Malasaña is the trendiest district in Madrid. The area covered by this district is bounded by the streets Fuencarral, Gran Vía, Princesa, Alberto Aguilera and Carranza. Malasaña is to the west of Chueca –famous Madrid gay district– and to the east of Argüelle borough. There are several metro stations covering the area, but Noviciados station is the one located in the core of the district. It reminds a bit to the East Village in New York City or Candem Town in London, with the peculiarity that Malasaña still being a working-class neighborhood.
There are many thing to do in Malasaña district, since it is the actual center of the creative and countercultural scene in Madrid.
What to do in the Malasaña district
Museum and Galleries
The most popular Malasaña attraction is Conde Duque cultural center. This old military barracks now turn into an alternative art gallery, auditorium and theater, was built in 1717 by architect Pedro de Ribera. If you are more into regular museum, you can visit National Museum of Romanticism and the Royal Tapestry Factory both in the neighborhood.
Besides recreating with extraordinary precision the Spanish Romantic Era (from 1814 to 1868), the National Museum of Romanticism holds a beautiful tea room. Completely set in Madrid Romanticism, this tea room is the best place to take a proper tea and a delicious piece of cake.
Visiting the Royal Tapestry Factory is an interesting experience. It was founded in 1721 by King Philip V, following the French model. If you are interested in the Spanish monarchy, you definitely have to visit the Palacio de Liria the actual residence of the Duke of Alba. Certain areas of the palace are open to the public and can be visit with precious booking. The House of Alba holds one of the biggest are collections of the world, and part of it is shown in the palace. (Fridays at 10.00 a.m., 11.00 a.m. and noon. Each turn will consist of a maximum of 15 people. Previous booking mandatory.)
Squares & Streets
The 2 de Mayo Square commemorates the events of the May 2nd Uprising in 1808, which led to the War of Independence from Spain. This is a nice garden area with a central sculpture and a bow. On one side of the square is the famous Iglesia de las Maravillas in castillian style from the 17th century.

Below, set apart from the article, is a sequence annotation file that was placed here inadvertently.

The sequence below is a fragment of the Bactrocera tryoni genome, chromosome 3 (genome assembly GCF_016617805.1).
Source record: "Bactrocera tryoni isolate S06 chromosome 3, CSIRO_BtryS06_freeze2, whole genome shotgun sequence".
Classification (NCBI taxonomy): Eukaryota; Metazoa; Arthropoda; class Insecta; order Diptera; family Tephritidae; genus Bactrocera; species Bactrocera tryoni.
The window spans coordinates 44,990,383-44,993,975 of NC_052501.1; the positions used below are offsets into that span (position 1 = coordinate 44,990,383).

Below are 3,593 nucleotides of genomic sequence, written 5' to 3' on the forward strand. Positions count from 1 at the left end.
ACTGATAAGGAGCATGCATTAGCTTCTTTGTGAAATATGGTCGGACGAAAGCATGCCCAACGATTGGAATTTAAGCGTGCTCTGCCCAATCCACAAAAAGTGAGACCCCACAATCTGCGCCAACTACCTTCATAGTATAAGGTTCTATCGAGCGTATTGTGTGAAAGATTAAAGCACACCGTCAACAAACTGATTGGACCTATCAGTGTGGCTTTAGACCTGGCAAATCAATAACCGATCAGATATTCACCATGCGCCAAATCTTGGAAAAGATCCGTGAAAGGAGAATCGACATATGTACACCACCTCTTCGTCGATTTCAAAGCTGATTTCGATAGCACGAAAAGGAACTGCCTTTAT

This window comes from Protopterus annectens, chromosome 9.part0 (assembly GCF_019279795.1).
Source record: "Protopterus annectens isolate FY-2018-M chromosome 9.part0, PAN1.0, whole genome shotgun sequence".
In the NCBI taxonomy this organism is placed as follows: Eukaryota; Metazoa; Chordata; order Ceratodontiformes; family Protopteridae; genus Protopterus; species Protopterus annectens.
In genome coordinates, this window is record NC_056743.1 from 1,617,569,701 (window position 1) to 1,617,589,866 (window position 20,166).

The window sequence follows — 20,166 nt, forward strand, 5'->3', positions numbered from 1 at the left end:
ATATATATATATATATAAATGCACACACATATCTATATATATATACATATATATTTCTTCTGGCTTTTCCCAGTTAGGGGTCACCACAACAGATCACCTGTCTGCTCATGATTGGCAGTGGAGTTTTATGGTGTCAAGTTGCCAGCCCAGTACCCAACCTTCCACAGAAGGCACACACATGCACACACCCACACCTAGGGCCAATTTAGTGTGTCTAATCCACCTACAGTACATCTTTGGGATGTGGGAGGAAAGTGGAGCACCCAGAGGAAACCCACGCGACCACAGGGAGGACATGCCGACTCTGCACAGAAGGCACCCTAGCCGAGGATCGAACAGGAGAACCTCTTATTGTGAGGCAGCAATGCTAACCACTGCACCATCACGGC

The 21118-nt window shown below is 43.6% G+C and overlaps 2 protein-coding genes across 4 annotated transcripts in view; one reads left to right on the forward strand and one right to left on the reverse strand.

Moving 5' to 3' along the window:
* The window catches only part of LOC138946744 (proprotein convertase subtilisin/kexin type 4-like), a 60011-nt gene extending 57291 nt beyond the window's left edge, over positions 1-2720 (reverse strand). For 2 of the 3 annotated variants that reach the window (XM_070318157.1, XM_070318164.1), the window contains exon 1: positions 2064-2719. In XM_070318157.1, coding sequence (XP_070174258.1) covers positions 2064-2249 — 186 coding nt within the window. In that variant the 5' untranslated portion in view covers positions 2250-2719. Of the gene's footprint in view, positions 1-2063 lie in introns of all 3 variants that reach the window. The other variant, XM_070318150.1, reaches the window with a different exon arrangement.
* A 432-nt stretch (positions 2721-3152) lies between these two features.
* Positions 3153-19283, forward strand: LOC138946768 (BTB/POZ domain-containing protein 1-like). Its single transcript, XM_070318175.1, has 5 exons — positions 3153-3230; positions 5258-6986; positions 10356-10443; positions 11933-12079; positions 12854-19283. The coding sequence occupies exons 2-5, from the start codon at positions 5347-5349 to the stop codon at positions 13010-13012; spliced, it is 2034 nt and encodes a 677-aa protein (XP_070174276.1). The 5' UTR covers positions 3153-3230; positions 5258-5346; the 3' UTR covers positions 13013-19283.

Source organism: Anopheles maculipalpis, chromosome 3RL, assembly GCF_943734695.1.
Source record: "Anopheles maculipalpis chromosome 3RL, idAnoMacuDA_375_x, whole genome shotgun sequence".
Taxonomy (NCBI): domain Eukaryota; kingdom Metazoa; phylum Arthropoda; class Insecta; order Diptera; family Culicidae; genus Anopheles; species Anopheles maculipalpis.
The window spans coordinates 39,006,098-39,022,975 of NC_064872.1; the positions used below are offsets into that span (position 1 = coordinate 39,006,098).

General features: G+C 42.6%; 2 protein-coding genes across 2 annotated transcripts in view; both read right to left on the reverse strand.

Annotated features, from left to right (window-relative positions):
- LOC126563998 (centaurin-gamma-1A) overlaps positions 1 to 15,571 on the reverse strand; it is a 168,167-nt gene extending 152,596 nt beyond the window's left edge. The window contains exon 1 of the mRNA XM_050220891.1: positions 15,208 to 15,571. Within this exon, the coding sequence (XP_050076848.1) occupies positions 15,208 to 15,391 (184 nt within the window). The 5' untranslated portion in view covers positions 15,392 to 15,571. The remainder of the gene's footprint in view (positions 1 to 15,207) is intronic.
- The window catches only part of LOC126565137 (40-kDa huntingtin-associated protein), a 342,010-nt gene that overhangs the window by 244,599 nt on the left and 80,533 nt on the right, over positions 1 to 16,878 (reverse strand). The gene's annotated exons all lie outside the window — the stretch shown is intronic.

Triball is the acronym of “Triangulo de Ballesta”, a name for a borough following the style used for some districts in New York City. This former suburb of Madrid was full of orchards until the sixteenth century, but in the beginning of the seventeenth century they were substituted by several convents and monasteries built by royal command in here, as San Antonio de los Alemanes monastery and the Las Mercedarias de D. Juan de Alarcón convent. In the nineteenth century the area was urbanized gradually by the modern bourgeoisie, becoming a trendy neighborhoods in Madrid. Excluding of the two major urban reforms in 1861 and in 1910, Triball remains frozen in time with the most traditional Castilian typology.
Fuencarral Market opened its door in 1998 to meet the needs of the growing working-class population of Malasaña borough. In the summer of 2015 will close given the major changes that has taken in the neighborhood, but until this happens the market will organize parties and concerts to say bye properly.
Its avant-garde cafes and restaurants, it’s what makes Malasaña the trendiest district in Madrid. There are at least thirty restaurants you should try in the area. If you are looking for a restaurant with a lunch menu, the experts recommend Casa Candi (Noviciado, 16), A dos velas (San Vicente Ferrer, 16) and Como me lo Como (Andrés Borrego, 16). Three stand out for its friendly service and outstanding food.
Eating is not always a matter of hunger, sometimes is a romantic issue. If you are looking for place to fall in love, check La T (Molino de Viento, 4), In Situ (Valverde, 40) and Nänai (del Barco, 26). All three are considered Mediterranean author food and great places to have a fancy dinner.
If you fell wild and want to try something different, give it a try to the Banzai Sushi (Espíritu Santo, 16), Las Noches de Moscú (Marquéz de Santa Ana, 37) and Al-Jaima (Barbieri, 1). All considered the best non-Spanish food restaurant in Malasaña.
El Tigre (Calle de las Infantas, 30) is considered one of the best tapas bars in town. It is an institution of Madrid nights. This is a traditional tapas bar, with a little decoration but with excellent tapas and good cheap beer.
Malasaña neighborhood has been a major social and cultural movements. In 1979 Marcos López Artiga, had the idea of moving the aesthetics of music bars from New York to Madrid. Under this great idea La Vía Láctea (Velarde, 18) open its door. This hybrid of bar and concert hall was the epicenter of the famous counterculture movement emerged during the early years of post-Franco Spain Transition, known as the “Movida Madrileña.”.